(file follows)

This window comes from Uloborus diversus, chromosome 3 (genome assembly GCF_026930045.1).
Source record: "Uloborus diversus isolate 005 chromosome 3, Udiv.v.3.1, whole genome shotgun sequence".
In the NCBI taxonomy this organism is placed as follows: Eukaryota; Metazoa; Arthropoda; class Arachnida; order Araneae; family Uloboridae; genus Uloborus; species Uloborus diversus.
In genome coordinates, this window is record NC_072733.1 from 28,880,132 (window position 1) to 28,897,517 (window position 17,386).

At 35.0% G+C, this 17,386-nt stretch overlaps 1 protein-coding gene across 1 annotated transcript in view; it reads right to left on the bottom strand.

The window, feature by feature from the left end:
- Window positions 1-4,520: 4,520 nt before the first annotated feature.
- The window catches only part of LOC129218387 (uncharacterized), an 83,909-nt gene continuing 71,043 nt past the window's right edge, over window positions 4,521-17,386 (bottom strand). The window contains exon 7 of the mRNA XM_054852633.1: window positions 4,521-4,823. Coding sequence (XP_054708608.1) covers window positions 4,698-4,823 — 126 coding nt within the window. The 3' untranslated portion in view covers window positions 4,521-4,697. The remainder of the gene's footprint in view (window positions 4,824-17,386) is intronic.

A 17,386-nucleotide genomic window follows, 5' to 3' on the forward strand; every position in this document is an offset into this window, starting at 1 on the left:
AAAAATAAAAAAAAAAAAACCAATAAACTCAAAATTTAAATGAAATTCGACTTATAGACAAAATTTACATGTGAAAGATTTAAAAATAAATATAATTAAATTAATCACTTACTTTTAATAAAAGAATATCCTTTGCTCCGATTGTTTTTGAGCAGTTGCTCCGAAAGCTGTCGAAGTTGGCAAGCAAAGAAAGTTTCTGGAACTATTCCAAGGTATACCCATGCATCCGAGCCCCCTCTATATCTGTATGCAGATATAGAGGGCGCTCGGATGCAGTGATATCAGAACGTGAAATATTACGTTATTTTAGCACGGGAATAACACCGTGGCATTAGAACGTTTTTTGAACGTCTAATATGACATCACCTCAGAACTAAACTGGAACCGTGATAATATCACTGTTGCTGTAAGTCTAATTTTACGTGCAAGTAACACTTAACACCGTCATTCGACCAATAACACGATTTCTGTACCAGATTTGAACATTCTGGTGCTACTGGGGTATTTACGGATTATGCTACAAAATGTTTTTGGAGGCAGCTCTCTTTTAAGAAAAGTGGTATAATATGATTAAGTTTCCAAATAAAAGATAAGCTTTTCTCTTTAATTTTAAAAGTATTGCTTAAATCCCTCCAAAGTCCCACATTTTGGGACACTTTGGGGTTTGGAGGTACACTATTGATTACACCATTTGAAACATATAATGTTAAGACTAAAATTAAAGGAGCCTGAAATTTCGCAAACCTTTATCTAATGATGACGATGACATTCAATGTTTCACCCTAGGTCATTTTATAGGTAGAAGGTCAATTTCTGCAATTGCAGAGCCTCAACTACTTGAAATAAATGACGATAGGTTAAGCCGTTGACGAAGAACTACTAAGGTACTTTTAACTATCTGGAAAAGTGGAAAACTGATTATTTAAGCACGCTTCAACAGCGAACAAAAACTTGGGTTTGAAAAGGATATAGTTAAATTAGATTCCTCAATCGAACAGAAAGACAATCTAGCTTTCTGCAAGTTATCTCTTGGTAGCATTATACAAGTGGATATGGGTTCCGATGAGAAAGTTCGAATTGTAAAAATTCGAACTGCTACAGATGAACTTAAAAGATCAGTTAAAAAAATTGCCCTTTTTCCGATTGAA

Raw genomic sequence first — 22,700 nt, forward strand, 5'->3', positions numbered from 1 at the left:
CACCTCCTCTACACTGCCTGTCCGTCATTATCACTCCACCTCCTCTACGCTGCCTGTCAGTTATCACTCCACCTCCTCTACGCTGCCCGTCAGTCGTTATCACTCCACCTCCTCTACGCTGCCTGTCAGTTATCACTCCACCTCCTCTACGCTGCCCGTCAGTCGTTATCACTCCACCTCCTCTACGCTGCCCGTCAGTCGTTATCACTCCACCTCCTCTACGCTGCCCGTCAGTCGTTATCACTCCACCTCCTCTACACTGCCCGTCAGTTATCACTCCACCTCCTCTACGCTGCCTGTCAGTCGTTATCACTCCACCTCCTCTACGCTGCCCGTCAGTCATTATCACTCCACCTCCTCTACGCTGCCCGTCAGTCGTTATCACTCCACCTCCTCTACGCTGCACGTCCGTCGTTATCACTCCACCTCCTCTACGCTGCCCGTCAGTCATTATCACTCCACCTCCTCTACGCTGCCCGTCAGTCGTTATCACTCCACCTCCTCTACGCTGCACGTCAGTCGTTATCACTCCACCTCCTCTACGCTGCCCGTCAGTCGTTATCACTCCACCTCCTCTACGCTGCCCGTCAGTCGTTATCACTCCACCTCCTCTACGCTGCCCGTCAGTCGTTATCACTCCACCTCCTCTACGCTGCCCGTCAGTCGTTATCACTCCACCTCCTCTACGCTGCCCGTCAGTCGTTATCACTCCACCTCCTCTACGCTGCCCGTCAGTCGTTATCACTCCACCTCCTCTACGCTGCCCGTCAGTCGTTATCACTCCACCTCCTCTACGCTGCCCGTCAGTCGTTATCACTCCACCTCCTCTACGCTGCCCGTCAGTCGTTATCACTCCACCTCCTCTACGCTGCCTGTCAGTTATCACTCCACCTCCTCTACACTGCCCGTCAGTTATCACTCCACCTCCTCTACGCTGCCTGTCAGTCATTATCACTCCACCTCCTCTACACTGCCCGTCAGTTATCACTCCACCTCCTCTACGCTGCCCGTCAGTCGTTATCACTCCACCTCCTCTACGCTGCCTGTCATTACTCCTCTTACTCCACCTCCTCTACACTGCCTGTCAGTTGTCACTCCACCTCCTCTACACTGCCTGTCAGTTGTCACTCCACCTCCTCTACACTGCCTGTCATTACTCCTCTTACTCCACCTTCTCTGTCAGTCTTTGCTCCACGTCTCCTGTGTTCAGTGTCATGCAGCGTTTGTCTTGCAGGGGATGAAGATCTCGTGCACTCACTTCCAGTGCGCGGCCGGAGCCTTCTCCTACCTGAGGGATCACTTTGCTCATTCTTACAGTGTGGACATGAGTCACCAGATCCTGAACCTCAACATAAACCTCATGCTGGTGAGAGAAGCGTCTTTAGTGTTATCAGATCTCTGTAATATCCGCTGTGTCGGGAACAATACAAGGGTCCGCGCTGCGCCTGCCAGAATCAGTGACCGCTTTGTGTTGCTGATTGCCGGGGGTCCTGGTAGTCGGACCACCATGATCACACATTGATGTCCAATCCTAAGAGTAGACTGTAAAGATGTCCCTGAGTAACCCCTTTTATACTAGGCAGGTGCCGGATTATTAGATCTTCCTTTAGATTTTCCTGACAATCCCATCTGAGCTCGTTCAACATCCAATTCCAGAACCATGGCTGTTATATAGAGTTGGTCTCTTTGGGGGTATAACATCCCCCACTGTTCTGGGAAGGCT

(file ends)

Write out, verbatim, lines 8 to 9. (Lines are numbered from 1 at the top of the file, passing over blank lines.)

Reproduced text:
- The window catches only part of LOC129218387 (uncharacterized), an 83,909-nt gene continuing 71,043 nt past the window's right edge, over window positions 4,521-17,386 (bottom strand). The window contains exon 7 of the mRNA XM_054852633.1: window positions 4,521-4,823. Coding sequence (XP_054708608.1) covers window positions 4,698-4,823 — 126 coding nt within the window. The 3' untranslated portion in view covers window positions 4,521-4,697. The remainder of the gene's footprint in view (window positions 4,824-17,386) is intronic.

A 17,386-nucleotide genomic window follows, 5' to 3' on the forward strand; every position in this document is an offset into this window, starting at 1 on the left: